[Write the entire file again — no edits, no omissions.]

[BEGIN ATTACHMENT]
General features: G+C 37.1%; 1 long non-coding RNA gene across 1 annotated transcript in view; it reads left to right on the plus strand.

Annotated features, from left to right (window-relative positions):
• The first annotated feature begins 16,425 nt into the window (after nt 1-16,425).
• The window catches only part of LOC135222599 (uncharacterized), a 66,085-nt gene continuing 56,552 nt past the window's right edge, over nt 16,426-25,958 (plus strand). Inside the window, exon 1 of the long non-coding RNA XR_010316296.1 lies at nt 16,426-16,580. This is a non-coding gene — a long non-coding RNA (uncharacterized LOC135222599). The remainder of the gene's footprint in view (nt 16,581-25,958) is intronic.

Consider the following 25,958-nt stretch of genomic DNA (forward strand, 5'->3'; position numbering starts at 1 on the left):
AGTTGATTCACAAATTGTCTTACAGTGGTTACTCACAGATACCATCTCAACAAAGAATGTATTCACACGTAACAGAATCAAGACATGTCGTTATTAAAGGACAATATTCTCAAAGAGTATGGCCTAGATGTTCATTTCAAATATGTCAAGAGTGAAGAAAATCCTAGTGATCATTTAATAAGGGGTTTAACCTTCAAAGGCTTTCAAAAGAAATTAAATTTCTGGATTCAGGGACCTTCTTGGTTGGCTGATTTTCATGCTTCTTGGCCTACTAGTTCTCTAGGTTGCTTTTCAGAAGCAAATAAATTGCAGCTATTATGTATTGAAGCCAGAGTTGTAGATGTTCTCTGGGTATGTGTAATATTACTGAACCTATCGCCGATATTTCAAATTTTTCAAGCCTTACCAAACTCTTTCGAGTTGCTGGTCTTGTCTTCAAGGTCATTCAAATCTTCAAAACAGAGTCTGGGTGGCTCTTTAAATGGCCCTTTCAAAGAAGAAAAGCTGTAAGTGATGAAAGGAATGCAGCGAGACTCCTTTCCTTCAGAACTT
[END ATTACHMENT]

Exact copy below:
General features: G+C 37.1%; 1 long non-coding RNA gene across 1 annotated transcript in view; it reads left to right on the plus strand.

Annotated features, from left to right (window-relative positions):
• The first annotated feature begins 16,425 nt into the window (after nt 1-16,425).
• The window catches only part of LOC135222599 (uncharacterized), a 66,085-nt gene continuing 56,552 nt past the window's right edge, over nt 16,426-25,958 (plus strand). Inside the window, exon 1 of the long non-coding RNA XR_010316296.1 lies at nt 16,426-16,580. This is a non-coding gene — a long non-coding RNA (uncharacterized LOC135222599). The remainder of the gene's footprint in view (nt 16,581-25,958) is intronic.

Consider the following 25,958-nt stretch of genomic DNA (forward strand, 5'->3'; position numbering starts at 1 on the left):
AGTTGATTCACAAATTGTCTTACAGTGGTTACTCACAGATACCATCTCAACAAAGAATGTATTCACACGTAACAGAATCAAGACATGTCGTTATTAAAGGACAATATTCTCAAAGAGTATGGCCTAGATGTTCATTTCAAATATGTCAAGAGTGAAGAAAATCCTAGTGATCATTTAATAAGGGGTTTAACCTTCAAAGGCTTTCAAAAGAAATTAAATTTCTGGATTCAGGGACCTTCTTGGTTGGCTGATTTTCATGCTTCTTGGCCTACTAGTTCTCTAGGTTGCTTTTCAGAAGCAAATAAATTGCAGCTATTATGTATTGAAGCCAGAGTTGTAGATGTTCTCTGGGTATGTGTAATATTACTGAACCTATCGCCGATATTTCAAATTTTTCAAGCCTTACCAAACTCTTTCGAGTTGCTGGTCTTGTCTTCAAGGTCATTCAAATCTTCAAAACAGAGTCTGGGTGGCTCTTTAAATGGCCCTTTCAAAGAAGAAAAGCTGTAAGTGATGAAAGGAATGCAGCGAGACTCCTTTCCTTCAGAACTT